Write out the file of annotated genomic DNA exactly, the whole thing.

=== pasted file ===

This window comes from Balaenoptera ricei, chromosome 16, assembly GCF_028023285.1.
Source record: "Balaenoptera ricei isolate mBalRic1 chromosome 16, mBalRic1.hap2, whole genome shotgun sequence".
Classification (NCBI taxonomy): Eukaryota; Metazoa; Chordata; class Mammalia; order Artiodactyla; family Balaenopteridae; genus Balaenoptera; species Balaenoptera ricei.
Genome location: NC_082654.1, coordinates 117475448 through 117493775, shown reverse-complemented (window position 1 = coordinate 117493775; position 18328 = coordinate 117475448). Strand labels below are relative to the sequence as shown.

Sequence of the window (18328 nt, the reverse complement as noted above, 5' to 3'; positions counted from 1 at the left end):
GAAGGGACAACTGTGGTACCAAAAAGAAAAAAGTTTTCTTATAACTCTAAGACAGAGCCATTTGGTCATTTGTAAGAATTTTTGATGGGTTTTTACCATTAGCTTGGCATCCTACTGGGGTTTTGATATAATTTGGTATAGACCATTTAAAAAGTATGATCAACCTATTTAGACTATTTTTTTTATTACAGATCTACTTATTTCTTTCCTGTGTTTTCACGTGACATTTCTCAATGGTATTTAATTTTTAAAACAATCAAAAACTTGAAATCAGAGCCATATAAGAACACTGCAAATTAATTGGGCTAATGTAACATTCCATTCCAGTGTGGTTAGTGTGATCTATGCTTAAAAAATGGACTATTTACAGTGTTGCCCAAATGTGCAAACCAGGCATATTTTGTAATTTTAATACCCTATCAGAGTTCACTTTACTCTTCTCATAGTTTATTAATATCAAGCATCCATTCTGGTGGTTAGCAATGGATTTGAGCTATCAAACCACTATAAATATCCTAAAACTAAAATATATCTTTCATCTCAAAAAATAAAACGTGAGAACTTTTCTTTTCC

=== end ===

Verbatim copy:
This window comes from Balaenoptera ricei, chromosome 16, assembly GCF_028023285.1.
Source record: "Balaenoptera ricei isolate mBalRic1 chromosome 16, mBalRic1.hap2, whole genome shotgun sequence".
Classification (NCBI taxonomy): Eukaryota; Metazoa; Chordata; class Mammalia; order Artiodactyla; family Balaenopteridae; genus Balaenoptera; species Balaenoptera ricei.
Genome location: NC_082654.1, coordinates 117475448 through 117493775, shown reverse-complemented (window position 1 = coordinate 117493775; position 18328 = coordinate 117475448). Strand labels below are relative to the sequence as shown.

Sequence of the window (18328 nt, the reverse complement as noted above, 5' to 3'; positions counted from 1 at the left end):
GAAGGGACAACTGTGGTACCAAAAAGAAAAAAGTTTTCTTATAACTCTAAGACAGAGCCATTTGGTCATTTGTAAGAATTTTTGATGGGTTTTTACCATTAGCTTGGCATCCTACTGGGGTTTTGATATAATTTGGTATAGACCATTTAAAAAGTATGATCAACCTATTTAGACTATTTTTTTTATTACAGATCTACTTATTTCTTTCCTGTGTTTTCACGTGACATTTCTCAATGGTATTTAATTTTTAAAACAATCAAAAACTTGAAATCAGAGCCATATAAGAACACTGCAAATTAATTGGGCTAATGTAACATTCCATTCCAGTGTGGTTAGTGTGATCTATGCTTAAAAAATGGACTATTTACAGTGTTGCCCAAATGTGCAAACCAGGCATATTTTGTAATTTTAATACCCTATCAGAGTTCACTTTACTCTTCTCATAGTTTATTAATATCAAGCATCCATTCTGGTGGTTAGCAATGGATTTGAGCTATCAAACCACTATAAATATCCTAAAACTAAAATATATCTTTCATCTCAAAAAATAAAACGTGAGAACTTTTCTTTTCC